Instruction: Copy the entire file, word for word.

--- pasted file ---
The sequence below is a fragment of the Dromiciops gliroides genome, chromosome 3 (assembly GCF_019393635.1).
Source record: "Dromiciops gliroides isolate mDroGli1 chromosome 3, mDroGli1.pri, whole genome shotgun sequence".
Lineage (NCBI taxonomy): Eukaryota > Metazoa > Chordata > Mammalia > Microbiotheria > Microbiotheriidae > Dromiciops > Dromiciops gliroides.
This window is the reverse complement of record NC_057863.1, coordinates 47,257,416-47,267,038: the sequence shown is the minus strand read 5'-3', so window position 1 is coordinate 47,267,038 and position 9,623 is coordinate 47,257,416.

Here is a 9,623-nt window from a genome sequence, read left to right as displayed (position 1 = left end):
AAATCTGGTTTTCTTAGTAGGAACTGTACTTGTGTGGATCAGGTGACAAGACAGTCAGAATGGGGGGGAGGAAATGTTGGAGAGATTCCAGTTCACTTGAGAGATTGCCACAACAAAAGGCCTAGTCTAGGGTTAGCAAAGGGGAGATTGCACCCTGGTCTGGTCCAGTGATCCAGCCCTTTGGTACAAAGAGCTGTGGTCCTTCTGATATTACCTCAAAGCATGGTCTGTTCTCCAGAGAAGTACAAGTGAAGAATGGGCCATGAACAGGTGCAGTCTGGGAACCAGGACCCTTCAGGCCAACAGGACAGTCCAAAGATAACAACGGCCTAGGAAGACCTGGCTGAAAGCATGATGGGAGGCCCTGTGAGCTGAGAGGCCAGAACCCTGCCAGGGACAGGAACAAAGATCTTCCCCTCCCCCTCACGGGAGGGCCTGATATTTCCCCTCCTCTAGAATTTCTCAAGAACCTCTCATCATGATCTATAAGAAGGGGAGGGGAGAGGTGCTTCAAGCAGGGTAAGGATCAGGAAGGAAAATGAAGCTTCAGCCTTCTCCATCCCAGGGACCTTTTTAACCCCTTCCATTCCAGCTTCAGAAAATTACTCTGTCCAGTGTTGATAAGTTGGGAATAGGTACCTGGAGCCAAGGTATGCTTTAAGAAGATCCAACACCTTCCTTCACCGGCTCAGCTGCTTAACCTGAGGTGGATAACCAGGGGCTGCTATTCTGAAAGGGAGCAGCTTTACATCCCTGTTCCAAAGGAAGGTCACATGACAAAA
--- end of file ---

The sequence below is a fragment of the Dromiciops gliroides genome, chromosome 3 (assembly GCF_019393635.1).
Source record: "Dromiciops gliroides isolate mDroGli1 chromosome 3, mDroGli1.pri, whole genome shotgun sequence".
Lineage (NCBI taxonomy): Eukaryota > Metazoa > Chordata > Mammalia > Microbiotheria > Microbiotheriidae > Dromiciops > Dromiciops gliroides.
This window is the reverse complement of record NC_057863.1, coordinates 47,257,416-47,267,038: the sequence shown is the minus strand read 5'-3', so window position 1 is coordinate 47,267,038 and position 9,623 is coordinate 47,257,416.

Here is a 9,623-nt window from a genome sequence, read left to right as displayed (position 1 = left end):
AAATCTGGTTTTCTTAGTAGGAACTGTACTTGTGTGGATCAGGTGACAAGACAGTCAGAATGGGGGGGAGGAAATGTTGGAGAGATTCCAGTTCACTTGAGAGATTGCCACAACAAAAGGCCTAGTCTAGGGTTAGCAAAGGGGAGATTGCACCCTGGTCTGGTCCAGTGATCCAGCCCTTTGGTACAAAGAGCTGTGGTCCTTCTGATATTACCTCAAAGCATGGTCTGTTCTCCAGAGAAGTACAAGTGAAGAATGGGCCATGAACAGGTGCAGTCTGGGAACCAGGACCCTTCAGGCCAACAGGACAGTCCAAAGATAACAACGGCCTAGGAAGACCTGGCTGAAAGCATGATGGGAGGCCCTGTGAGCTGAGAGGCCAGAACCCTGCCAGGGACAGGAACAAAGATCTTCCCCTCCCCCTCACGGGAGGGCCTGATATTTCCCCTCCTCTAGAATTTCTCAAGAACCTCTCATCATGATCTATAAGAAGGGGAGGGGAGAGGTGCTTCAAGCAGGGTAAGGATCAGGAAGGAAAATGAAGCTTCAGCCTTCTCCATCCCAGGGACCTTTTTAACCCCTTCCATTCCAGCTTCAGAAAATTACTCTGTCCAGTGTTGATAAGTTGGGAATAGGTACCTGGAGCCAAGGTATGCTTTAAGAAGATCCAACACCTTCCTTCACCGGCTCAGCTGCTTAACCTGAGGTGGATAACCAGGGGCTGCTATTCTGAAAGGGAGCAGCTTTACATCCCTGTTCCAAAGGAAGGTCACATGACAAAA